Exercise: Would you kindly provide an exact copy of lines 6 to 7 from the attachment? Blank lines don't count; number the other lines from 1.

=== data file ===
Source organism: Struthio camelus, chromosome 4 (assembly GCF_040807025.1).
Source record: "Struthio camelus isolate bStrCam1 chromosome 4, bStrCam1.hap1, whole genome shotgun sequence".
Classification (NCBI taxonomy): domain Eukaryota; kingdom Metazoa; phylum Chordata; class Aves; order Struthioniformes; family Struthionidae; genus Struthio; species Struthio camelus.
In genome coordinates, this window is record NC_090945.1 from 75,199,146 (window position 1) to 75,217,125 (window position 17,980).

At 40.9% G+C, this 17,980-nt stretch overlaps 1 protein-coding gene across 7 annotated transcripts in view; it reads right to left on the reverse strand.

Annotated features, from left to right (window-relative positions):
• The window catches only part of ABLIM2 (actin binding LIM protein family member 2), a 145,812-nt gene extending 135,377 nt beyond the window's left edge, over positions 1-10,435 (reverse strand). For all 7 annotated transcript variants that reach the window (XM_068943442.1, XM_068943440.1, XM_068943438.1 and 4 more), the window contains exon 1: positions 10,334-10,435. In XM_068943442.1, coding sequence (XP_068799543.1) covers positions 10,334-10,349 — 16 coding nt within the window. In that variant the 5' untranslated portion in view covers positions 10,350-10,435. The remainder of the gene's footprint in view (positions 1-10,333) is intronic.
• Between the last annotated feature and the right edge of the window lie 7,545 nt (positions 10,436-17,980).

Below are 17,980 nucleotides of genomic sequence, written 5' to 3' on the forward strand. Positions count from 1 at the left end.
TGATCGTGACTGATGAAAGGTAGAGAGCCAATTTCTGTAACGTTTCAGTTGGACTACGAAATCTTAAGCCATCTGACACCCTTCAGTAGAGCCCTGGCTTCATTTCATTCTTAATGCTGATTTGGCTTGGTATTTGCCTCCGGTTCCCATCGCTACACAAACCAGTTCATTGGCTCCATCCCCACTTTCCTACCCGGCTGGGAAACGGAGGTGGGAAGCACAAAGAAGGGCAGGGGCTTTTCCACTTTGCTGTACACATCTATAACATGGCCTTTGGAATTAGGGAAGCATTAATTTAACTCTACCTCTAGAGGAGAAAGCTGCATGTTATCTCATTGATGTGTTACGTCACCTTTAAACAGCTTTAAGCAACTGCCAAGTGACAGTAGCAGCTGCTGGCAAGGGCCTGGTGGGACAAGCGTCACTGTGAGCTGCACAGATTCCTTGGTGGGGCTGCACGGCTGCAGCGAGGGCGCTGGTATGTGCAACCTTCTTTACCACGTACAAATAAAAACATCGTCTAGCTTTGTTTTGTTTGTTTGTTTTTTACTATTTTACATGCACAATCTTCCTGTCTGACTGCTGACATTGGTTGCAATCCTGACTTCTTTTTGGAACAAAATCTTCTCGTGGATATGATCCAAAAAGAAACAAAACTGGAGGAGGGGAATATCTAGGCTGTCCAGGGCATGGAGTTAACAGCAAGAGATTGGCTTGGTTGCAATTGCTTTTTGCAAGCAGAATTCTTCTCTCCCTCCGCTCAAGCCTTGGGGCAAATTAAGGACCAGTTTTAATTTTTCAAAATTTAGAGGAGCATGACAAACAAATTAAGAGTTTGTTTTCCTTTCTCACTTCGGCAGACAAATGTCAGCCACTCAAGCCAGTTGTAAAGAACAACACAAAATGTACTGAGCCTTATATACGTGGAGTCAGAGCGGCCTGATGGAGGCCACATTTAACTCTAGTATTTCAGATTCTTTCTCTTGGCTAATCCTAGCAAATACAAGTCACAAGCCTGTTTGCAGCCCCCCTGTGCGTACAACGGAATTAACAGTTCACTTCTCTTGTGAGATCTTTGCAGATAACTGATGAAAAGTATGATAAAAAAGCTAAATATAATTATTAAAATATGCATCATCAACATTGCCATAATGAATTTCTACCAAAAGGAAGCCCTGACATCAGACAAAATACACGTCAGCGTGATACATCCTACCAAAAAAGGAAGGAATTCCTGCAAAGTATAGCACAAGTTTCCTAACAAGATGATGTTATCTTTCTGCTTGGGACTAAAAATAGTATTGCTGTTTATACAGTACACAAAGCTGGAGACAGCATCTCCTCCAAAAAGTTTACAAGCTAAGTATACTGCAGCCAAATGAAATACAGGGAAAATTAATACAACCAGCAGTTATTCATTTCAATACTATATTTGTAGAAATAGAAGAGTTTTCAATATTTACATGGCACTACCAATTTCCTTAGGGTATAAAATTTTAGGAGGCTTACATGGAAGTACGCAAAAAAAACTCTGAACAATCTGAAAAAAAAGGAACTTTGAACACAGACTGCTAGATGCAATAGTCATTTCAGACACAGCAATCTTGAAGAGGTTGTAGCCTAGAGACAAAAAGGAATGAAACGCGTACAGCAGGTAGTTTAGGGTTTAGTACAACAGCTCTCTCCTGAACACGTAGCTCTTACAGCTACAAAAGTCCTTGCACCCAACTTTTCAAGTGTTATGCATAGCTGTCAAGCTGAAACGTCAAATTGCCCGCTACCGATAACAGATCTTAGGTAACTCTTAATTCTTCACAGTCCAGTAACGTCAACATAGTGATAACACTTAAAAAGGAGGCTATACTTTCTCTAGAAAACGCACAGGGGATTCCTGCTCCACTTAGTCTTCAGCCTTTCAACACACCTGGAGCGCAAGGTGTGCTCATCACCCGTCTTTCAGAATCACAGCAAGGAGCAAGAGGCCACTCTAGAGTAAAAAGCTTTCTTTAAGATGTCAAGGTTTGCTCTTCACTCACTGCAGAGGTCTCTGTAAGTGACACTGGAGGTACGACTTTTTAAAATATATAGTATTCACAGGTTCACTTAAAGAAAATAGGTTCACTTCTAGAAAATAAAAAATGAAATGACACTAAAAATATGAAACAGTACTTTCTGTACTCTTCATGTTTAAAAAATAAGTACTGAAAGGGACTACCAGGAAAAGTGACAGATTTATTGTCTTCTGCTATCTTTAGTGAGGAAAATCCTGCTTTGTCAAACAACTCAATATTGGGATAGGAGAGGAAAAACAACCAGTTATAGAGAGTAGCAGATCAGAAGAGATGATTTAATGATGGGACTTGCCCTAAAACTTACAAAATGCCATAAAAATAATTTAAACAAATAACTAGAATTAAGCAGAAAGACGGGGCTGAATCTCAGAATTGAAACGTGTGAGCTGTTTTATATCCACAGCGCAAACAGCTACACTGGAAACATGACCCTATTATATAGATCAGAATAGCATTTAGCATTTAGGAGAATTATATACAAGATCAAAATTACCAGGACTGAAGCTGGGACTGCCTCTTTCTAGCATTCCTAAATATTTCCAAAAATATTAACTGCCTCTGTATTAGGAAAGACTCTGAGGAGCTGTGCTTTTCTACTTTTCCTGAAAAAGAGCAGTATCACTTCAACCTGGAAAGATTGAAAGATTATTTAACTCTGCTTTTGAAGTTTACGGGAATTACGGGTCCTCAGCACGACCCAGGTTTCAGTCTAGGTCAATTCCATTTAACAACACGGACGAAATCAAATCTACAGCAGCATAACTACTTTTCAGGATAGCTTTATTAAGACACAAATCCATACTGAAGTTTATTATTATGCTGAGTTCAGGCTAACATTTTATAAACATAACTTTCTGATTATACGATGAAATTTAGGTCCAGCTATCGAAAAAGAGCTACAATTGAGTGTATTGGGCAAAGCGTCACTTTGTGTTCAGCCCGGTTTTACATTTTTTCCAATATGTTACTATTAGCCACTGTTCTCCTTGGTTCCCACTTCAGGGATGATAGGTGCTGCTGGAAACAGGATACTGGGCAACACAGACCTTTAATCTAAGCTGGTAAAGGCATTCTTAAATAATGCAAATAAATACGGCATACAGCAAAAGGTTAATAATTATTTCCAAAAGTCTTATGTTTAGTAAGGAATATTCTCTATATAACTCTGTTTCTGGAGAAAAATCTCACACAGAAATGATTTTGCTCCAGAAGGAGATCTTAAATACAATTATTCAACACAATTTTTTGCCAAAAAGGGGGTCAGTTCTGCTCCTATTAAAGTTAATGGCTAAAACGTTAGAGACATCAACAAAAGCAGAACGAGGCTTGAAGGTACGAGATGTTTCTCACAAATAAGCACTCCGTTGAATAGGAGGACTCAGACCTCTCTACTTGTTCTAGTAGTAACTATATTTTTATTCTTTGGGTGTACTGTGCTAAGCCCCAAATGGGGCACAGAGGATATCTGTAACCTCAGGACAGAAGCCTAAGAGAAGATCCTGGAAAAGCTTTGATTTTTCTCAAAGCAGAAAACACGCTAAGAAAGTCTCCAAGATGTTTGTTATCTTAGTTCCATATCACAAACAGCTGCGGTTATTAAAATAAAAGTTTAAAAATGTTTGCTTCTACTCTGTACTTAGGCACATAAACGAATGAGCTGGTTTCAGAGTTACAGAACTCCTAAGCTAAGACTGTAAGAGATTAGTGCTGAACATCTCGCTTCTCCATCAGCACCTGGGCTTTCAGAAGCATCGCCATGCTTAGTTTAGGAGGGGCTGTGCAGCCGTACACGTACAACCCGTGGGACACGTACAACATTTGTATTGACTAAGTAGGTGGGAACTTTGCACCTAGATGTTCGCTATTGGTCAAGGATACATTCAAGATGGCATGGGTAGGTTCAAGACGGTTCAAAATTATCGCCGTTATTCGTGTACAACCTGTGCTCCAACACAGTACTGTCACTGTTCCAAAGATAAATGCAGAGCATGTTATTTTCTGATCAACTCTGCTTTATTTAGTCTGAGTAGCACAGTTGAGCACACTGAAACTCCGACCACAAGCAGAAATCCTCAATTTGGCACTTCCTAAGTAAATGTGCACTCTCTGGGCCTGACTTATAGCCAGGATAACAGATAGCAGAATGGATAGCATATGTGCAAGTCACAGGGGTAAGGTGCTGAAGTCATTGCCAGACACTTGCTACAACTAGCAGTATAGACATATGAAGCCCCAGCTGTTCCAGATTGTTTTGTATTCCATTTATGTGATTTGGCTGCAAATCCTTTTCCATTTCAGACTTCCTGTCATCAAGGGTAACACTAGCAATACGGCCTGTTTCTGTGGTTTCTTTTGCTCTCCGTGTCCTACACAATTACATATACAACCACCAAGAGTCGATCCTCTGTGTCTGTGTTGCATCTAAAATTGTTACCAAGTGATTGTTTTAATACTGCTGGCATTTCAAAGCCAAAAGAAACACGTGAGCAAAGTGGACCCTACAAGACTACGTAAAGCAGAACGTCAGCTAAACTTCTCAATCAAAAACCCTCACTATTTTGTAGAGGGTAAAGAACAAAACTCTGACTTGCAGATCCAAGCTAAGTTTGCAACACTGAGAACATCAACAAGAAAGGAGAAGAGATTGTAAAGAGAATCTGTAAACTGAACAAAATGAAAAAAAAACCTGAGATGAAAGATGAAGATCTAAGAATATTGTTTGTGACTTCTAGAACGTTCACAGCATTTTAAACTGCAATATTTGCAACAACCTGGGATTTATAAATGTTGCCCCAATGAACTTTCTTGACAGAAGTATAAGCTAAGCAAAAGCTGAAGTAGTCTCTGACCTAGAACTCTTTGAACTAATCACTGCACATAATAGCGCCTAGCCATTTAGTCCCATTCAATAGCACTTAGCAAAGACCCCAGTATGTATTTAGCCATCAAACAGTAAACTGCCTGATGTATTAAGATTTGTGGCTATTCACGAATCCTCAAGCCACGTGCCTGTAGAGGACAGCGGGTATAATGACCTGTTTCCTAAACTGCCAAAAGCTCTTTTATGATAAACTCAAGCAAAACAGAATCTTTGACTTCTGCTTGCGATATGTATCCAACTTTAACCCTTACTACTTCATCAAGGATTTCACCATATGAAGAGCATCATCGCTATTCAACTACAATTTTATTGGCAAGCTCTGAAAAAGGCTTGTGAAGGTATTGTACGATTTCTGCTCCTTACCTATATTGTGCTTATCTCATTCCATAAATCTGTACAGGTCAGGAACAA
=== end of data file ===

Annotated features, from left to right (window-relative positions):
• The window catches only part of ABLIM2 (actin binding LIM protein family member 2), a 145,812-nt gene extending 135,377 nt beyond the window's left edge, over positions 1-10,435 (reverse strand). For all 7 annotated transcript variants that reach the window (XM_068943442.1, XM_068943440.1, XM_068943438.1 and 4 more), the window contains exon 1: positions 10,334-10,435. In XM_068943442.1, coding sequence (XP_068799543.1) covers positions 10,334-10,349 — 16 coding nt within the window. In that variant the 5' untranslated portion in view covers positions 10,350-10,435. The remainder of the gene's footprint in view (positions 1-10,333) is intronic.